Oct 132021
 

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20. Conor Oberst and the Mystic Valley Band – Kodachrome

It’s a rare occasion to find Conor Oberst having a laugh on stage, or doing much that resembles goofing around. Yet we’ve got something close to both here on Oberst & the Mystic Valley Band’s lively cover of “Kodachrome,” from 1973’s There Goes Rhymin’ Simon. Why Oberst and the band sound like they’re having this unusual amount of fun could be explained by the cover’s source: a tour documentary called One Of My Kind (and, specifically, its accompanying album of outtakes). The film follows Conor and the Mystic Valley Band’s roundabout adventures together on the road in Mexico in the late ‘00s. The rollicking arrangement feels like it could have been drawn directly from a single, adrenaline-fueled live take, particularly when the band get to the iconic double-time outro. Though there isn’t much to differentiate it from Simon’s original, musically speaking, Oberst is able to find some in-roads to “Kodachrome” by simply letting loose. – Ben Easton

19. Matt The Electrician – American Tune

Matt Sever, the eponymous “Electrician,” doesn’t do anything crazy with this cover of Simon’s “American Tune”. The opening is quite similar, just a guitar and a voice, but about halfway through the song, a chorus of voices supporting Sever replace the strings and drums of the original. The production is crisp and Sever’s voice just a bit more gravely, pushing the song from “folk” just over the line into “indie folk.” It’s not the most inventive cover, but the end product stands on its own, thanks to the quality and simplicity. – Mike Misch

18. Gipsy Vagabonds – Boxeador

Bavarian group Gipsy Vagabonds translate the lyrics “The Boxer” into Spanish (eschewing the more obvious song choice “El Condor Pasa”). They translate the music just as thoroughly, bringing in touches of flamenco and klezmer with a disco kick. – Ray Padgett

17. Justin Townes Earle – Graceland

Subtractive change is sometimes the best change. Justin Townes Earle reduced the layered richness of Paul Simon’s “Graceland” down to a simple-sounding acoustic guitar arrangement. Earle’s picking is smooth and grooving, and his singing is graceful in its understated way. The only hitch is when he slips into a chuckle at the end of a line – either he was tickled by the lyric, or just relieved to land the verse despite its tricky tumble of words (it’s the verse about the human trampoline). I doubt that I’m the only listener who thinks the lyrics come through better in this version than in the original, where they compete with the amazing bass line, the backing vocalists, and other splendors. We lost Earle just over a year ago, but we have this gem, and many hours of original music, to remember him by. – Tom McDonald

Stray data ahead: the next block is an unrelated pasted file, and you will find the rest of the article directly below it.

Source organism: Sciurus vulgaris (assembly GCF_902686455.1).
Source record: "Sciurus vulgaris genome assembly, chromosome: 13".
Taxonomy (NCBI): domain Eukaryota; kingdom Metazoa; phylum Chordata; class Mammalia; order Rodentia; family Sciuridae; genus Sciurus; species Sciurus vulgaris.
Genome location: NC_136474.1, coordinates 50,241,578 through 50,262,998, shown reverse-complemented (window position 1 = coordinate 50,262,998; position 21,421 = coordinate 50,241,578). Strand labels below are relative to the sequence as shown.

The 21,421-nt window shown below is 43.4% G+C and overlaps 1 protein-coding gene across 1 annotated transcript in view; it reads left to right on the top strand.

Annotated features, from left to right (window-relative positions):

16. The Lemonheads – Mrs. Robinson

Hey, remember the ‘90s? Take this one out for a spin if you’ve forgotten. It’s got all the usual elements: the chugging guitars, cranked-up drums, bits of distorted feedback, and a loud, noisy outro. The Lemonheads’ cover of “Mrs. Robinson” is a classic for a reason. For some young alt-rock fans in the ‘90s, this song may have been their introduction to Simon and Garfunkel. Considering that, aside from turning up the tempo and the rock ‘n’ roll, it’s very similar to the original, it’s a decent way to discover the group. The bassline in the Lemonheads version drives the song along with the galloping drums. It’s over in a blur, which makes it great for repeat listens. – Mike Misch

15. Aretha Franklin – Bridge over Troubled Water

Paul Simon has been quoted as saying that “maybe it’s the best cover of any of my songs that anyone ever did.” But not surprisingly, he was more partial to the original, stating, “Aretha’s version is tremendous, the best I ever heard except Artie’s.” The original was influenced by the Swan Silvertones’ recording of “Mary Don’t You Weep,” and the arrangement was a cross between gospel and the Wall of Sound. But when Aretha Franklin did the song, its roots were exposed to the world. Sure, the studio version is good, but if you want your mind blown, check out any of the versions Aretha did during her three-night stand at the Fillmore West in 1971. I’m slightly partial to the opening night, but the other two are also pretty amazing. – Jordan Becker